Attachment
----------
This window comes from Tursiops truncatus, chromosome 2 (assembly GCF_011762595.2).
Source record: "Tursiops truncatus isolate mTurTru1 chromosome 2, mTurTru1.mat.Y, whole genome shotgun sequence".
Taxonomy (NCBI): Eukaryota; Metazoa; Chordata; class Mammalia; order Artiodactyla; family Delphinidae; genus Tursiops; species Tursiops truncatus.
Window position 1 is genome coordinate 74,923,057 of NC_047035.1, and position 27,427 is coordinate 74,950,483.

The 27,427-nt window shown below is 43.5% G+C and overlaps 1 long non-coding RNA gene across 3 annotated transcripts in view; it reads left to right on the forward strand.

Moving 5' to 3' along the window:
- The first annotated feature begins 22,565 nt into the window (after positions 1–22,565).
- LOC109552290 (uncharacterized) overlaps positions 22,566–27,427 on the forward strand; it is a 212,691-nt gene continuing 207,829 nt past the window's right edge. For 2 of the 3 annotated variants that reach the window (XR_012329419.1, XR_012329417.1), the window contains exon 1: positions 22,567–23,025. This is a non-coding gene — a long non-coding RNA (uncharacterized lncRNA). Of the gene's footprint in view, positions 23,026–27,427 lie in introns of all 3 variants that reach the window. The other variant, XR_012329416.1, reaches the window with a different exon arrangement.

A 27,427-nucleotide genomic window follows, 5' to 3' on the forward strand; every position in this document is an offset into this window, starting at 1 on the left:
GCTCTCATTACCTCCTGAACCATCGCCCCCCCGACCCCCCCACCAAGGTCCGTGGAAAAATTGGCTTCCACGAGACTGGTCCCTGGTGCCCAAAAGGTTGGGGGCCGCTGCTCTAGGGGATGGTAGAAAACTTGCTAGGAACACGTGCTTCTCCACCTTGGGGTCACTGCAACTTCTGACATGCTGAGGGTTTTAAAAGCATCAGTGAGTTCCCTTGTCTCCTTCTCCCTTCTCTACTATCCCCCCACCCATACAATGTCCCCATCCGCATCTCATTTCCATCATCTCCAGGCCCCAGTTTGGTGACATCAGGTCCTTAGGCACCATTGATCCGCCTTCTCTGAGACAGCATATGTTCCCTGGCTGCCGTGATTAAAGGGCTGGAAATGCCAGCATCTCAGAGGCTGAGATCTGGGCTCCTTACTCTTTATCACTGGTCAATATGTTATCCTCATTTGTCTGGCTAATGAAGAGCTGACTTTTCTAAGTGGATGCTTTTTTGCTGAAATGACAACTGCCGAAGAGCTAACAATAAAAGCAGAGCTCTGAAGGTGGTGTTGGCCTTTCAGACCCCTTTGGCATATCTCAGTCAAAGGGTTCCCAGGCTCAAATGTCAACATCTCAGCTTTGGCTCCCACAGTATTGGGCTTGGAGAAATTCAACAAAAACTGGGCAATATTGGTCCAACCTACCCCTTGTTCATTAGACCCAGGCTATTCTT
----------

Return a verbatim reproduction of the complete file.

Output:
This window comes from Tursiops truncatus, chromosome 2 (assembly GCF_011762595.2).
Source record: "Tursiops truncatus isolate mTurTru1 chromosome 2, mTurTru1.mat.Y, whole genome shotgun sequence".
Taxonomy (NCBI): Eukaryota; Metazoa; Chordata; class Mammalia; order Artiodactyla; family Delphinidae; genus Tursiops; species Tursiops truncatus.
Window position 1 is genome coordinate 74,923,057 of NC_047035.1, and position 27,427 is coordinate 74,950,483.

The 27,427-nt window shown below is 43.5% G+C and overlaps 1 long non-coding RNA gene across 3 annotated transcripts in view; it reads left to right on the forward strand.

Moving 5' to 3' along the window:
- The first annotated feature begins 22,565 nt into the window (after positions 1–22,565).
- LOC109552290 (uncharacterized) overlaps positions 22,566–27,427 on the forward strand; it is a 212,691-nt gene continuing 207,829 nt past the window's right edge. For 2 of the 3 annotated variants that reach the window (XR_012329419.1, XR_012329417.1), the window contains exon 1: positions 22,567–23,025. This is a non-coding gene — a long non-coding RNA (uncharacterized lncRNA). Of the gene's footprint in view, positions 23,026–27,427 lie in introns of all 3 variants that reach the window. The other variant, XR_012329416.1, reaches the window with a different exon arrangement.

A 27,427-nucleotide genomic window follows, 5' to 3' on the forward strand; every position in this document is an offset into this window, starting at 1 on the left:
GCTCTCATTACCTCCTGAACCATCGCCCCCCCGACCCCCCCACCAAGGTCCGTGGAAAAATTGGCTTCCACGAGACTGGTCCCTGGTGCCCAAAAGGTTGGGGGCCGCTGCTCTAGGGGATGGTAGAAAACTTGCTAGGAACACGTGCTTCTCCACCTTGGGGTCACTGCAACTTCTGACATGCTGAGGGTTTTAAAAGCATCAGTGAGTTCCCTTGTCTCCTTCTCCCTTCTCTACTATCCCCCCACCCATACAATGTCCCCATCCGCATCTCATTTCCATCATCTCCAGGCCCCAGTTTGGTGACATCAGGTCCTTAGGCACCATTGATCCGCCTTCTCTGAGACAGCATATGTTCCCTGGCTGCCGTGATTAAAGGGCTGGAAATGCCAGCATCTCAGAGGCTGAGATCTGGGCTCCTTACTCTTTATCACTGGTCAATATGTTATCCTCATTTGTCTGGCTAATGAAGAGCTGACTTTTCTAAGTGGATGCTTTTTTGCTGAAATGACAACTGCCGAAGAGCTAACAATAAAAGCAGAGCTCTGAAGGTGGTGTTGGCCTTTCAGACCCCTTTGGCATATCTCAGTCAAAGGGTTCCCAGGCTCAAATGTCAACATCTCAGCTTTGGCTCCCACAGTATTGGGCTTGGAGAAATTCAACAAAAACTGGGCAATATTGGTCCAACCTACCCCTTGTTCATTAGACCCAGGCTATTCTT